Irukandji Jellyfish One of the Most Dangerous Marine Creatures of the Great Barrier Reef
What is an Irukandji?
Isn’t it ironic that the smaller the critter the more lethal the venom? The Irukandji jellyfish is one of those smaller yet dangerous marine creatures filled with enough venom to be potentially fatal. In spite of the tiny bell shaped body of the Irukandji (as small as 1 mm or 1/5 of an inch) the tentacles can reach 1 metre (3.3 feet) in length. It is within these tentacles the creature harbours its poison. Originally thought to only inhabit the tropical waters of north eastern Australia and particularly the Great Barrier Reef, it is now commonly recognised the Irukandji have been recorded as far north as Florida.
Best Way to Visit the Great Barrier Reef
The Great Barrier Reef is a well known tourist haven for the adventurous snorkeler, lover of fishing or anyone enchanted by nature under the water. The reef is alive with coral and rare tropical fish flaunting their irridescent colours. There are 74 islands throughout the area known as the Whitsundays, a virtual tropical paradise. Airlie Beach is a coastal town dedicated to making sure your stay is memorable and safe.
The Dangerous Creatures of the Great Barrier Reef series has been commissioned by Toscana Village Resort, Airlie Beach Accommodation.
No Need to be Alarmed
What might sound intimidating and downright frightening the good news is that there are very few fatalities from the Irukandji jellyfish thanks to early intervention and treatment. Deaths only seem to occur if there are underlying medical conditions. Irukandji syndrome develops as a result of the sting and can be debilitating resulting in severe muscle cramps. The sting itself is only mildly irritating while the after affects resulting in pain and hypertension can continue for weeks, months and even years to come.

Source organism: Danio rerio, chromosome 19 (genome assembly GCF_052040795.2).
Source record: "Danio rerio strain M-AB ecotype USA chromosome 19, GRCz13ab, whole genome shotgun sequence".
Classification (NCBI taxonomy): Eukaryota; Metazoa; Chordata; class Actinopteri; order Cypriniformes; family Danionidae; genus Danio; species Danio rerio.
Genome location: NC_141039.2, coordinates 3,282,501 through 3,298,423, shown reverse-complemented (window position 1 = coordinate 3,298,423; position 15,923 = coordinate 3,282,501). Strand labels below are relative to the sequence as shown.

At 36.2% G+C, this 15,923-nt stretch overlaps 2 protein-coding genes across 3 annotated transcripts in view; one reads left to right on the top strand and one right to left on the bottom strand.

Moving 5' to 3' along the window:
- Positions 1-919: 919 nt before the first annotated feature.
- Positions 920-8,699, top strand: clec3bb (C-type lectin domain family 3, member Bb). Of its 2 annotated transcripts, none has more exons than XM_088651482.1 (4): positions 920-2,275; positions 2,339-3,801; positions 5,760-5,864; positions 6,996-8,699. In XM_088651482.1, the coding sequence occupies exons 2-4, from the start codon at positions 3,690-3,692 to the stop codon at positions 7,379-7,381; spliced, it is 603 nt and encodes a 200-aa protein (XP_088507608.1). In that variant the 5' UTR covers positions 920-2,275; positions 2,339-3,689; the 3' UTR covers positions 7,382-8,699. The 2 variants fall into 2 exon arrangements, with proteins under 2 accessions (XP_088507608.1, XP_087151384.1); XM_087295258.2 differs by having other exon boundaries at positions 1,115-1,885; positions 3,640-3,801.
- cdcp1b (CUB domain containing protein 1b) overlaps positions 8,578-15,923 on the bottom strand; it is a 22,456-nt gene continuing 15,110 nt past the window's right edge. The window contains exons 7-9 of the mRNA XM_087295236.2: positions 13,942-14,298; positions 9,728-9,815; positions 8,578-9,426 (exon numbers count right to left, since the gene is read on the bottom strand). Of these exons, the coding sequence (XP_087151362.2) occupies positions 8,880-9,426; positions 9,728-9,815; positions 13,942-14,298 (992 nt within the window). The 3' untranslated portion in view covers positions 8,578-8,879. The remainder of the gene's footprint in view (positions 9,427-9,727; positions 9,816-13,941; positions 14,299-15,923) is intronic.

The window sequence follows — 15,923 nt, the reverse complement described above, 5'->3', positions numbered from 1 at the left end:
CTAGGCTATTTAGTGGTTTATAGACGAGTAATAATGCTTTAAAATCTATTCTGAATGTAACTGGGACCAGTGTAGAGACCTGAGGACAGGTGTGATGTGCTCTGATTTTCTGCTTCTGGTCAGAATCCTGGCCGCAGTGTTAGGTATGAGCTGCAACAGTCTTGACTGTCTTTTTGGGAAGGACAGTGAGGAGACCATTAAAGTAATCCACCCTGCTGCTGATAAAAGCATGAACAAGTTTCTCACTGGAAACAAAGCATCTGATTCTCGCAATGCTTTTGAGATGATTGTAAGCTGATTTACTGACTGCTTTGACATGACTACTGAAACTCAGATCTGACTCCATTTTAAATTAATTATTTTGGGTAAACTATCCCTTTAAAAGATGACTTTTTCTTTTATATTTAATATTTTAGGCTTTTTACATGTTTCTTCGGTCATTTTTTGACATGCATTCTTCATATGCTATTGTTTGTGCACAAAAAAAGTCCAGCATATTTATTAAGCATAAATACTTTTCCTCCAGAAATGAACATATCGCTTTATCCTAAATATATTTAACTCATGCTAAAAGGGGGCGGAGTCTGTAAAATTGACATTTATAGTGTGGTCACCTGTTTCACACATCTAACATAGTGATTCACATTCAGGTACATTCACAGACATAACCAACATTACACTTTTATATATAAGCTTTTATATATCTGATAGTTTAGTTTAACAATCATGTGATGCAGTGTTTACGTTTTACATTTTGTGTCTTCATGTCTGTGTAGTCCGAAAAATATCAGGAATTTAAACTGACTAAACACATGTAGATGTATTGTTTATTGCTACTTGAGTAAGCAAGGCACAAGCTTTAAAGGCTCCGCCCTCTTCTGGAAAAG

People and jellyfish have something in common. We both have a love of the warmer waters typically found in north eastern Australia and the beautiful region of the Great Barrier Reef. The Irukandji make their way to the shallows of the eastern coast during the warmer months of the wet season. This provides the best reason to keep out of the water during these times, October to the end of April. There are protected netted areas for swimmers but the Irukandji are so tiny the odd one has been known to infiltrate even the finest nets.
The Great Barrier Reef
The Great Barrier Reef is an absolute wonderland for the snorkeler and diving enthusiast. The live coral and rare tropical fish attracts people from all around the world. The trick to staying safe while exploring the region is easy enough as long as tourists rely on local information and stick with guided tours. The saying ‘safety in numbers’ is a good motto here for even if you are unlucky enough to encounter the tentacles of an Irukandji provided you are with others who can get you quickly and safely to medical treatment the chances of an incident being fatal is extremely rare.
Great Barrier Reef
Warning Signs for Irukandji
Beaches and areas where Irukandji may be found in the shallows are well sign posted throughout the coastal region of north eastern Australia. They advise of types of jellyfish or stingers that may be found in the waters and give good advice from prevention of being stung to what steps to take in the result of and encounter. Just as vinegar is the best medicine for box jellyfish so too for Irukandji as an instant relief formula but has no effect on the underlying venom that has entered the bloodstream.
Keeping a bottle of vinegar in the car or boat is standard procedure for tourist and locals but the best advice for all swimmers is to stay out of the water between was has become well known as 'stinger season' months namely October to April of any year.
The Dangerous Marine Creatures of the Great Barrier Reef Series has been commissioned by Toscana Village Resort, Airlie Beach Accommodation.
Copyright © Karen Wilton 2012
The Great Barrier Reef Resources
More by this Author
The legendary Steve Irwin lost his life, not from the crocodile as most thought he would but from a stingray. The Great Barrier Reef has a number of species of stingray, none of which are none to be aggressive. Why, how...
Crocodile attacks in the Great Barrier Reef are rare but they do exist. Avoid the waters and you are on your way to never being faced with this gruesome reptile. But the reef is known as one of the seven wonders of the...
The Great Barrier Reef is a playground for those who want to explore the creatures lurking, just below the surface of what would otherwise be seen as a tropical paradise. Nine most dangerous creatures also play here,...